08:56 AM

Who wrote the Nationwide jingle?

When Steve Karmen put pen to paper in 1967 to create a new advertising hook for Nationwide, little did he know the seven note “Nationwide is on your side” jingle he composed would become one of the most iconic jingles in history. 

The evolution of Nationwide’s brand identity

1955: Farm Bureau Mutual changed name to Nationwide

  • The name change efforts included a new logo, called the N-and-Eagle, and a new tagline, In Service with People.

1962: Logo and slogan were reconsidered

  • Nationwide took its branding in a new direction, away from the In Service with People tagline and the sharp treatment of the original N-and-Eagle logo.

1963: Ogilvy, Benson and Mather

  • Nationwide brought in a new ad agency, Ogilvy, Benson and Mather, to bring an “entirely new approach…to insurance merchandising.”
  • From Ogilvy’s side, the company stated, “We seek clients who market a product we can be proud to advertise—a product which we can recommend without reservation to our own families.”

1964: Ogilvy proposed “Nationwide is on your side.”

  • In May, Ogilvy proposed seven potential new slogans. Nationwide executives liked the primary recommendation, Nationwide is on your side.

1967: Ogilvy hired Elsmere Music to develop a jingle

  • As television commercial spots became more popular in the later 1960s, Nationwide and Ogilvy decided to set the slogan to music for its new TV campaign promoting “blanket protection.”
  • Elsmere Music was hired to create the jingle. Elsmere’s well-known jingle writer, Steve Karmen, composed both the musical score and drafted lyrics.

1968: N-and-Eagle reintroduced

  • Following an extensive review of the logo by Ogilvy and Nationwide Graphic Arts department, the N-and-Eagle was reintroduced in advertising.
  • Additionally, the standard coral/orange color was dropped, which allowed the “N” to reflect the style of the marketing campaign or specific ad.

1969: The jingle was introduced nationally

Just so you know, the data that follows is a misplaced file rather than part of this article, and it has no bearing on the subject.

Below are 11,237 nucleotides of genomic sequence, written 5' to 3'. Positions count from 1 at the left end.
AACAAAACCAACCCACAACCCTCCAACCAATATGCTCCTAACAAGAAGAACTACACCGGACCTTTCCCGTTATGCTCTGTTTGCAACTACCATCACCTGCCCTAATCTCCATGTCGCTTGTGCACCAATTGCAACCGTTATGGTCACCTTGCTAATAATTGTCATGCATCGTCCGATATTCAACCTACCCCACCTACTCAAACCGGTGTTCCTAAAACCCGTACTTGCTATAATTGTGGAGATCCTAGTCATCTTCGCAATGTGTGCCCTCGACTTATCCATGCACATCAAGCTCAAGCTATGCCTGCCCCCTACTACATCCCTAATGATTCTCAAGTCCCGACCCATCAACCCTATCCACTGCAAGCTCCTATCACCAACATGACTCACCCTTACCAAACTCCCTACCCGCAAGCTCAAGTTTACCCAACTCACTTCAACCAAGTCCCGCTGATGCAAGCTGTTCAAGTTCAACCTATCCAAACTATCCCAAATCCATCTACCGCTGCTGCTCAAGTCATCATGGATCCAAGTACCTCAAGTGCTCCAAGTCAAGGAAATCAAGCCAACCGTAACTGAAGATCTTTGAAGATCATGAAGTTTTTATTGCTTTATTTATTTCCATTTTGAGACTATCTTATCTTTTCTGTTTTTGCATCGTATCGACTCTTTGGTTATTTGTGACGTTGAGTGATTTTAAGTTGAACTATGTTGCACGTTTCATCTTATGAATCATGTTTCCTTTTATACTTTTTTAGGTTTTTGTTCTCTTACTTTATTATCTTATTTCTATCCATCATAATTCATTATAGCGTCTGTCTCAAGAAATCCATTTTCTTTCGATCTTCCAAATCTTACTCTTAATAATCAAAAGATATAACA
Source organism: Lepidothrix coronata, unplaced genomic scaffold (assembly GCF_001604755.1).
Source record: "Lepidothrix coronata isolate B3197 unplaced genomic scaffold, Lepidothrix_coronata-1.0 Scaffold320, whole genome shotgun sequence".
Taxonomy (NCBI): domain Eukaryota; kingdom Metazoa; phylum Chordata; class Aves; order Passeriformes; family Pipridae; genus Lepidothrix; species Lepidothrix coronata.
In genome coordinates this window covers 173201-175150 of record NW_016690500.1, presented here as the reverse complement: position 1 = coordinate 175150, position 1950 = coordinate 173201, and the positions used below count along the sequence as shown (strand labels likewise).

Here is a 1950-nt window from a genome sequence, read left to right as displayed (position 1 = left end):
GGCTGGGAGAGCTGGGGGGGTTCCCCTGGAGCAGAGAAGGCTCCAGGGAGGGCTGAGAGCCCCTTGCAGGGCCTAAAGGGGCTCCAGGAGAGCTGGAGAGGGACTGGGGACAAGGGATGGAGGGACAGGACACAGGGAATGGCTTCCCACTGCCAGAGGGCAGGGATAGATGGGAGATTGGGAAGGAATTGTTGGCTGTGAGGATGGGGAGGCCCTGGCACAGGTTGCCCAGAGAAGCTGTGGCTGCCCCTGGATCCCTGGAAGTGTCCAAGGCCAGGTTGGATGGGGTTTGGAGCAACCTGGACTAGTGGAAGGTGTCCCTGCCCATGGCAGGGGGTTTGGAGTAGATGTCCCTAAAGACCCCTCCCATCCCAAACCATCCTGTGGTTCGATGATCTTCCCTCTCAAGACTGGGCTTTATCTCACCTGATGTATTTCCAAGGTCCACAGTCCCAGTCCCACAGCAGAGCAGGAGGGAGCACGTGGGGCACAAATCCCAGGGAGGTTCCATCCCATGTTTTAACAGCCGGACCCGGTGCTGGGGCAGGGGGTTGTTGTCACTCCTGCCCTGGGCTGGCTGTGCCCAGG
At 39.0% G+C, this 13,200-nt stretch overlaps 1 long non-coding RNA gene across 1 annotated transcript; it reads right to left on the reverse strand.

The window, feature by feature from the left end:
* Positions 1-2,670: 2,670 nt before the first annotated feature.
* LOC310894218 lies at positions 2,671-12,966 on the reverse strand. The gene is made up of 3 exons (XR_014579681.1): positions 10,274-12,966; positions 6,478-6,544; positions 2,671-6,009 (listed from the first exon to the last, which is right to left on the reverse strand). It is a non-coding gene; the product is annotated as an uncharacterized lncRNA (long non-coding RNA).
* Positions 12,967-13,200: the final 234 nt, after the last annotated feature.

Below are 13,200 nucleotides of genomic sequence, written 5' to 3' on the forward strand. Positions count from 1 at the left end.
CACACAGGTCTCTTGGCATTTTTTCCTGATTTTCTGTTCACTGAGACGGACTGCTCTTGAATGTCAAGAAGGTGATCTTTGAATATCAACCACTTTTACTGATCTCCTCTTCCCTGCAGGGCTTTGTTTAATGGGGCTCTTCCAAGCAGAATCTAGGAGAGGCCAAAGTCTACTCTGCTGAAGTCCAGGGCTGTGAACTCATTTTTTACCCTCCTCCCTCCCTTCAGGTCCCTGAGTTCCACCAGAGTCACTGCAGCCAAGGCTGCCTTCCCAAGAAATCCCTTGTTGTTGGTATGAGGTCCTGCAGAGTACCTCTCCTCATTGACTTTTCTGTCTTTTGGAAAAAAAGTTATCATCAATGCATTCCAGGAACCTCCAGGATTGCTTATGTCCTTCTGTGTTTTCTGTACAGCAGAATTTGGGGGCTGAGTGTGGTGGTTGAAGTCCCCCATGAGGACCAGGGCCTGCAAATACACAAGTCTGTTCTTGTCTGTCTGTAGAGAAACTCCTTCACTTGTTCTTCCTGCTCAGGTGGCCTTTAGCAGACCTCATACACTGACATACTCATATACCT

1990: Standardizing the color

  • For the first time in Nationwide history, an official corporate color was selected in 1990. The color was called “process blue.”
  • Larry Robinson, VP of P/C Marketing, explained the need for a standard color: “It is essential that Nationwide project a single, unified identity as a strong and well-managed family of companies… A significant method for gaining and maintaining increased market recognition is through Nationwide’s visual identity.”

1999: Introduction of the new “Framemark”

  • On the cusp of the new millennium (1999), Nationwide introduced a new logo known as the Framemark (blue frame with white “Nationwide”). This was the first major branding evolution in the Internet era.
  • The Framemark was described as, “a blue frame that comes to rest over a person in action, symbolizing the many different ways Nationwide can be a part of a customer’s life.” The first campaign was known as “Picture this."

2014: One Nationwide allows the eagle to fly again

  • In 2014, under CEO Steve Rasmussen, Nationwide aligned all products and services under the most recognized brand, Nationwide. The transition was known as One Nationwide. To highlight the shift, the company introduced an updated version of the classic N-and-Eagle logo alongside the iconic Nationwide is on your side tagline.